The center of Myanmar (Burma) combines the best of lush wildlife, exciting industries and diverse history, all waiting to be discovered on this exciting journey. This compact six-day adventure itinerary takes visitors from the former British outpost of Pyin Oo Lwin and the local gem mining areas, to the Ayeyarwady river to meet the iconic Irrawaddy dolphins and enjoy a memorable two-night cruise.
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Arrive at Mandalay international airport and head two hours east to Pyin Oo Lwin, a former British military outpost located in the Shan Highland. Spend the afternoon exploring this picturesque town: visit former British stations; enjoy a local botanical garden; and take a pony cart around the forested outskirts.
On the second day, head two hours north to Mogok, a city renowned for its mining and gemstones. Check in to the comfortable three-star Golden Butterfly Hotel and then visit the central gem market in the city - perhaps picking up a few precious finds. Spend the evening enjoying a sunset and panoramic views from Padamya Pagoda, an incredible monument that sits high above the city, or taking a dip in the hotel pool.
Today you’ll visit the mines to learn about the exciting gemstone industry. On the drive out of town, you’ll stop at the gem market once again, and then visit Kyat Pyin to see how it all works. Tour the mines and meet the miners themselves - perhaps you’ll even get to see them find some rubies! On the way home, you’ll stop at another gems market to see how the selection varies.
Today, you’ll head out on an exciting cruise down the Ayeyarwady river. Enjoy the beautiful landscape on the four-hour drive to the river, then sit back and relax as you float down the Ayeyarwady valley. Enjoy lunch and dinner on board before we stop near Kyauk Myaung Village for the night, as the boat calmly rocks you to sleep under a star-blanketed sky.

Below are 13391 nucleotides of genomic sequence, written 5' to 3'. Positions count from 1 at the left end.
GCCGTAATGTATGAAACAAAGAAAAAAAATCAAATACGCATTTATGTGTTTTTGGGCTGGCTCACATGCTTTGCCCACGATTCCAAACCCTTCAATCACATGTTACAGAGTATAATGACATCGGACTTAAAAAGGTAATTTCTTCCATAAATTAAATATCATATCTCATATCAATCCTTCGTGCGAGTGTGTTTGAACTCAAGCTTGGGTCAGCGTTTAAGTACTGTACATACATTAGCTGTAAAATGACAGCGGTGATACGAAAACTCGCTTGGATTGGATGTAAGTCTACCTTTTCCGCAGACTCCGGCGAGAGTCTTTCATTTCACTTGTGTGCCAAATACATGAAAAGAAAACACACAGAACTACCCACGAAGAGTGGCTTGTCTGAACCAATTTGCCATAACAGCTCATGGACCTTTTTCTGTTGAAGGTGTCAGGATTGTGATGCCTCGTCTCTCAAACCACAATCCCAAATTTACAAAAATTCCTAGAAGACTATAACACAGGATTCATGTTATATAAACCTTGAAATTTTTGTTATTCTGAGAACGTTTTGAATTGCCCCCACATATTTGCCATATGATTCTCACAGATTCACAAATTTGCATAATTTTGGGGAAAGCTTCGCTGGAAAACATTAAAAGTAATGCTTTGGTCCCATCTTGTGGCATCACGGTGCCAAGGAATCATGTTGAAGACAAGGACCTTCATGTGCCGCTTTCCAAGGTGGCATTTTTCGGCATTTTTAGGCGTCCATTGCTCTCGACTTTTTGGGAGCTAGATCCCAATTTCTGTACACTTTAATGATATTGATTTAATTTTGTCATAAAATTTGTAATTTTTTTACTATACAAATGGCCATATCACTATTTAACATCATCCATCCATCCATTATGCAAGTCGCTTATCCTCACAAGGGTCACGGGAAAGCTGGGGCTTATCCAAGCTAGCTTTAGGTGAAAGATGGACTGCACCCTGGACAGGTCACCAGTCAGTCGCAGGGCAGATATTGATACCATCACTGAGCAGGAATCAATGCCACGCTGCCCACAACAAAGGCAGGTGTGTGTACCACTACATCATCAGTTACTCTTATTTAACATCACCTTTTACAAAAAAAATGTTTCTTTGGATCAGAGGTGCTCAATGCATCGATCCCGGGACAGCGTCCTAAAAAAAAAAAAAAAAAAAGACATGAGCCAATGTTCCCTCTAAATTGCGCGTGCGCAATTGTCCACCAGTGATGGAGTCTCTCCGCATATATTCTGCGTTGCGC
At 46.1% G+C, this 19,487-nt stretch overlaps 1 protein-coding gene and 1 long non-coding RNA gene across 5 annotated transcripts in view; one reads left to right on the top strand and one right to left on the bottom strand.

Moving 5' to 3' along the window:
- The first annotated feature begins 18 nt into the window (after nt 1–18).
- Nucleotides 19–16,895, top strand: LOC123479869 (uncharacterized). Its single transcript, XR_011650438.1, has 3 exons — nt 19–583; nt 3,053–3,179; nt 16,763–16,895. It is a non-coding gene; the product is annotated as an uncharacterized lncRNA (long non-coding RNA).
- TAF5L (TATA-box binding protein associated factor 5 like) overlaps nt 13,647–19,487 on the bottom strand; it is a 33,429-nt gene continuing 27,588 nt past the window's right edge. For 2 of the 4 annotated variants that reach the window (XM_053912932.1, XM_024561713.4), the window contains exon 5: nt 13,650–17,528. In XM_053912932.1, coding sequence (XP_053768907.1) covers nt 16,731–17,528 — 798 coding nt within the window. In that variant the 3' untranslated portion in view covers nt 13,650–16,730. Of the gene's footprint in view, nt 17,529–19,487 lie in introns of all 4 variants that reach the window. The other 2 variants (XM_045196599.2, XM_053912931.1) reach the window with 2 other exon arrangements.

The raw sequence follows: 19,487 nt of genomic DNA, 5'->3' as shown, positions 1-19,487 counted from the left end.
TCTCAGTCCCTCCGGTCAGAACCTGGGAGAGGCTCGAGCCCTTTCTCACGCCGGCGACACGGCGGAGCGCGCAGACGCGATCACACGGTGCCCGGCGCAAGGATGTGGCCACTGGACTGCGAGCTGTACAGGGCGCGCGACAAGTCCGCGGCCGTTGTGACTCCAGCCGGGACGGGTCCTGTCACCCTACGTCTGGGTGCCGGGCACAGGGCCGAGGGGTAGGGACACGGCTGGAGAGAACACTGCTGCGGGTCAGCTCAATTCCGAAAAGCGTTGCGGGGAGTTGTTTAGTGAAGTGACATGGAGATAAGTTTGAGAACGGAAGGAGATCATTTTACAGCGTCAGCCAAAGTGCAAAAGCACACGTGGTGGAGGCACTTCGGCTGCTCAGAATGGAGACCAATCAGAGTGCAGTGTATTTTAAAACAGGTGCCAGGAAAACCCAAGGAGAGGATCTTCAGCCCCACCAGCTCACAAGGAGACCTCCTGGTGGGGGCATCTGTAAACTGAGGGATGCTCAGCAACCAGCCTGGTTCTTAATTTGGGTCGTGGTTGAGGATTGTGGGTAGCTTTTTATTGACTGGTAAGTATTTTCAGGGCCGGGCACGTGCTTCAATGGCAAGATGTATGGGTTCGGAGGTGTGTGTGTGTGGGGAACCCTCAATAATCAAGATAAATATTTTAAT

After breakfast, your dolphin excursion will begin with visits to a local fisherman village, Kyauk Myaung village and Ngwe Nyein village to learn how fishermen interact with dolphins and use them to help with fishing. Get up-close and personal with these friendly animals - and perhaps watch as they help with that day’s catch! After the exciting day, you’ll spend another night on board.
On the final day of your excursion, you’ll cruise down to Mingun, famous for its unfinished monument, the Mingun Pahtodawgyi - unfinished, the story goes, because an astrologer once said if the monument was completed, the King would die. Afterward, enjoy a final lunch on the boat before disembarking in Mandalay.
A beautiful colonial-style red and white lodge positioned atop a hill, this renovated hill station is a quaint retreat. The renovated series of lodges are nestled in among the trees. Less than 70 km from Mandalay, Pyin Oo Lwin is a charming town in the Shan Highlands, filled with colonial architecture, pine trees, silver oaks and refreshing eucalyptus plants. The highlands are also Myanmar’s principle fresh fruit and vegetable source. At the lodge, you can choose from 15 stylish rooms. The lodge’s restaurant serves savory Chinese cuisine as well as local favorites. Resting 3,605 feet above sea level, the lodge is truly a quiet retreat in Myanmar’s natural beauty.
Being a boutique property this hotel prides itself on its high standards of Myanmar grace and hospitality. The hotel is a celebration of all things Myanmar, featuring teak furniture, fixtures and fittings made from rattan, mother-of-pearl and Myanmar marble. Each room bears the name of a Myanmar ethnic group, the design and decoration of each room reflects their respective cultural heritage. Chin and Shan suites feature a terrace overlooking the pool and gardens. The Rakhine suites are spacious and ideal for the business traveler. An outdoor shower with a slate wall of cascading water is the highlight of the honeymooner Kachin suites. Onsite dining includes the Spice Garden an elegant restaurant serving Myanmar, Northern and Southern Indian cuisines. Step into the stylish spa for beauty and health treatments. The spa’s interior is inspired by traditional construction methods of rural villages in Myanmar. The building remains at a comfortable temperature, even in summer with walls plastered with natural mud mixed with rice husks and straw. Running water features, rattan fixtures and terracotta tiles combine to give this retreat a rustic and earthy feel.